Thank goodness for that; SATs are over for another year. As always, they have prompted much debate and discussion, in the staff room, at the school gate and in the papers.
There is a pretty well-established critique of SATs which suggests they put too much pressure on children while telling us little about their abilities that we don’t know already. The high-stakes nature of the SATs, with league tables constructed based on the results, narrows the curriculum and moves school life away from learning and creativity towards something best described as training (take a look at this blog-post written from the perspective of teacher and parent – it makes for painful reading).
Added to this criticism of the system and its effects on children, is a more forensic analysis by Michael Rosen, who brilliantly (and at some length) picks apart the detail of the reading assessment undertaken this year.
Reading Rosen’s argument was a huge relief – I was not alone. I had looked at the paper with amazement – and a sense of rising panic – wondering quite how some of the questions should be answered. Many of the references in the text were obscure and technical, pushing the capabilities of even the best readers.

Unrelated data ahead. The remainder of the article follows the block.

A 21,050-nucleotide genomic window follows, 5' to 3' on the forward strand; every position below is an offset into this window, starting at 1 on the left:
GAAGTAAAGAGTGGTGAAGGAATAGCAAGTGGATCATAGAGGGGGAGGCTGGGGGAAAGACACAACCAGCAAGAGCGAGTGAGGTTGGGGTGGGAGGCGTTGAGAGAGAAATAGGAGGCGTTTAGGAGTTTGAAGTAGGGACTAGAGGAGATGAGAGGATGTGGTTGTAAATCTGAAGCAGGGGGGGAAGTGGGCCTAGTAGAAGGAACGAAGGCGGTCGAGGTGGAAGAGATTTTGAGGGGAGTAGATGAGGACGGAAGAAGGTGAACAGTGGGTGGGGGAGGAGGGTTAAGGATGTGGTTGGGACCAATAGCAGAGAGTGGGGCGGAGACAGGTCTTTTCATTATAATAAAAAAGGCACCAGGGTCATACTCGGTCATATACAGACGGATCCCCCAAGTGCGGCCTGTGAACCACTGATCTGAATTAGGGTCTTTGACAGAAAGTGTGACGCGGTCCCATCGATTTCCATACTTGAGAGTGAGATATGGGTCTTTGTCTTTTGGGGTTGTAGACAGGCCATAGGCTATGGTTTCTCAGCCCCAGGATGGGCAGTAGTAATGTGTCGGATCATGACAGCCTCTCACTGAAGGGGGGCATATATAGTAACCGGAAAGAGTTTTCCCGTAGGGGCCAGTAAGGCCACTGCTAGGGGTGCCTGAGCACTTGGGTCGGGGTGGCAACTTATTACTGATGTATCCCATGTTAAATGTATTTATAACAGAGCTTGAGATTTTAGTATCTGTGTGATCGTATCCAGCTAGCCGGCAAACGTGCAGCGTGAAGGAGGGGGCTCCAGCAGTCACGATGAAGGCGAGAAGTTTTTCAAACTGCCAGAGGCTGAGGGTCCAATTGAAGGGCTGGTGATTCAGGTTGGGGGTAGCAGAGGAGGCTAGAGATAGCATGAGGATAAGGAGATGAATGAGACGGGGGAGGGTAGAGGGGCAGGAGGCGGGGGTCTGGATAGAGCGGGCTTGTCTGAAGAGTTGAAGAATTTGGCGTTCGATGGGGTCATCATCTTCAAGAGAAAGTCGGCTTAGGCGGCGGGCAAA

And, as Rosen’s points out, some of the inferential question required a broader understanding or life experience which is simply beyond most ten or eleven year olds (except those, he argues, who have had a particular upbringing – middle-class and fortunate, with frequent day trips to national parks. I paraphrase a smidgeon here of course – the best way to do justice to Rosen’s words is to read them in full).
There’s nothing wrong with a challenge, but it should be within reach. Parts of this test seemed downright unfair. Along with the more familiar, systemic criticisms of SATs, Rosen’s line-by-line and word-by-word assault raises further questions about the point of such an assessment, particularly when it seems set up, by design, to create failure, rather than providing a meaningful picture of a child’s reading abilities.
A simple solution would be to scrap SATs and give children a ‘level’ at the end of Year 6 based on the assessment of the teacher. To ensure accuracy and accountability, schools should be expected to have internal systems to moderate and check these assessments. This could then be supplemented by an external check, perhaps with random sampling of schools or individual children.
That way, we would still have good, rigorous data on school performance, but without the hothousing and the strains brought about by the current system. And, who knows, instead of focussing a child’s final primary year on jumping through hoops, we could focus on what really matters and what really makes a difference to life chances: teaching and learning.